ADAA is the national professional organization for dental assistants. It’s dedicated to advancing the careers of dental assistants, providing continuing education, and promoting the dental assisting profession.  

ADA: the American Dental Association 

The ADA is the largest professional association of dentists in the U.S. It supports the dental profession and promotes public dental health. The ADA oversees the professional board responsible for accrediting dental assisting programs.  

CODA: the ADA’s Commission on Dental Accreditation 

CODA is the national accrediting agency for dental assisting and other postsecondary dental-related programs. Working under the ADA, CODA provides educational standards to help ensure that dental assisting students receive the training they need to provide effective care and succeed professionally.  

DANB: the Dental Assisting National Board 

DANB is the nationally recognized certification agency for dental assistants. By providing high standards for testing and certification, DANB ensures that the public receives appropriate dental care from qualified individuals. 

In exploring accredited programs, you’ll also find that some include preparation for different certifications and related qualifying exams offered by the DANB. These include:  

  • CDA/GC: Certified Dental Assisting/General Chairside 
    DANB’s CDA certification exam consists of 3 component exams. They include the GC in addition to Radiation Health and Safety (RHS) and Infection Control (ICE).   
  • NELDA: National Entry-Level Dental Assistant  
    DANB’s NELDA certification exam consists of 3 component exams: Anatomy, Morphology, and Physiology (AMP); Infection Control (ICE); and Radiation Health and Safety (RHS). It’s offered as an entry-level option for dental assistants who don’t meet the qualifications for other DANB certifications.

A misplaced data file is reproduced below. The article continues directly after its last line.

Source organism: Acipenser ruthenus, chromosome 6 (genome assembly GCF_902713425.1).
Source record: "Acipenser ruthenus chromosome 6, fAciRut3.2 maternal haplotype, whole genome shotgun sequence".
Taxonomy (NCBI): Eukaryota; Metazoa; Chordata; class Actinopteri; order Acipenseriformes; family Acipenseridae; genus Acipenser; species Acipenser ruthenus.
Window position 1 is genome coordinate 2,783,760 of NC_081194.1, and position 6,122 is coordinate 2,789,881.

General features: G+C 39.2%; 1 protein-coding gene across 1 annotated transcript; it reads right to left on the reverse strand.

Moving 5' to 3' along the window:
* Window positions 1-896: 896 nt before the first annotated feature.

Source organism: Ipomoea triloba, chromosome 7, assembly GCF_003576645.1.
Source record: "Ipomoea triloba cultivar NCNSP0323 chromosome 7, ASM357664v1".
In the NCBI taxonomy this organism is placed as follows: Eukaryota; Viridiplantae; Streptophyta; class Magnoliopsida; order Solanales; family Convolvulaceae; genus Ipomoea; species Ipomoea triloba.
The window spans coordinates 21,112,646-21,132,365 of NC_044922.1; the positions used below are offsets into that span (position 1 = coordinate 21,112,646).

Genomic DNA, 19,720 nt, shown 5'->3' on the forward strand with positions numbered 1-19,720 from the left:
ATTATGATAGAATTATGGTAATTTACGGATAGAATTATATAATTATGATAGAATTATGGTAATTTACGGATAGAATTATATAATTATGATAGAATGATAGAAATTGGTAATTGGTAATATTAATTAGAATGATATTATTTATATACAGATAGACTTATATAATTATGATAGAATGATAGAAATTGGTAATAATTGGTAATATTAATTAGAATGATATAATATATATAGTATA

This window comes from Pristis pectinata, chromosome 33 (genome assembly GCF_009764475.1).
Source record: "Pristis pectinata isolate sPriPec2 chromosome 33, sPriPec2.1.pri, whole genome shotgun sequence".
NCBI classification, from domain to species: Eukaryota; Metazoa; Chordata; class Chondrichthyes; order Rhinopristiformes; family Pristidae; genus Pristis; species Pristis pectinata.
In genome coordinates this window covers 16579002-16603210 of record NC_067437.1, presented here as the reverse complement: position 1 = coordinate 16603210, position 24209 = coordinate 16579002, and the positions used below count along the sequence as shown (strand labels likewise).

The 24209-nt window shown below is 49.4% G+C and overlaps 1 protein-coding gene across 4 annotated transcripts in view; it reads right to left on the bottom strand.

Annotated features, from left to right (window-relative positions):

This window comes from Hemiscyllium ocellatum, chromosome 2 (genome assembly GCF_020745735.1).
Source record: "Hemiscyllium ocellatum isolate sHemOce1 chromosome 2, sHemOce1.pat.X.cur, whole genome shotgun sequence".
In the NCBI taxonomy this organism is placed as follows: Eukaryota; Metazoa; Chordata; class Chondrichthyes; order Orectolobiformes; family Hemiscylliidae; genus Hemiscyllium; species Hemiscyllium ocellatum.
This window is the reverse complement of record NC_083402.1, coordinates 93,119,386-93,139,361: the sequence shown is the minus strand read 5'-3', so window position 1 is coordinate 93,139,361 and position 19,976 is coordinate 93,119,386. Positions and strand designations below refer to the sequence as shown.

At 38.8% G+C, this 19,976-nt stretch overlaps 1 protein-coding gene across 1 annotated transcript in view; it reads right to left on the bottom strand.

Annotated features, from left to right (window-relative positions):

Finding an ADA Accredited Dental Assistant Program Near You

There are about 270 accredited dental assistant programs in the U.S. You can access a searchable state-categorized database on the CODA website. In Canada, dental assisting programs are accredited by the Commission on Dental Accreditation of Canada (CDAC). CDA-accredited dental assisting programs are available on the organization’s website.  

When researching an accredited dental assistant program, consider whether the program matches your goals and resources. Ask questions such as:  

  • Does this program offer the specific curriculum I want to study? 
  • Will this program apply toward my state’s requirements for certification or licensing? 
  • How successful have previous graduates been in earning their credentials? 
  • Is there an online or part-time component for working students? 
  • Will the program assist me in finding an internship?
  • Is the school accredited to ensure quality and eligibility for federal financial aid?
  • Can I speak to recent graduates about their experiences? 

Ready to Get Started?

If you’re interested in pursuing a career in dental assisting, selecting an accredited program can help push you up the ladder of the field. Use the Find Schools button to explore program options that meet your individual needs.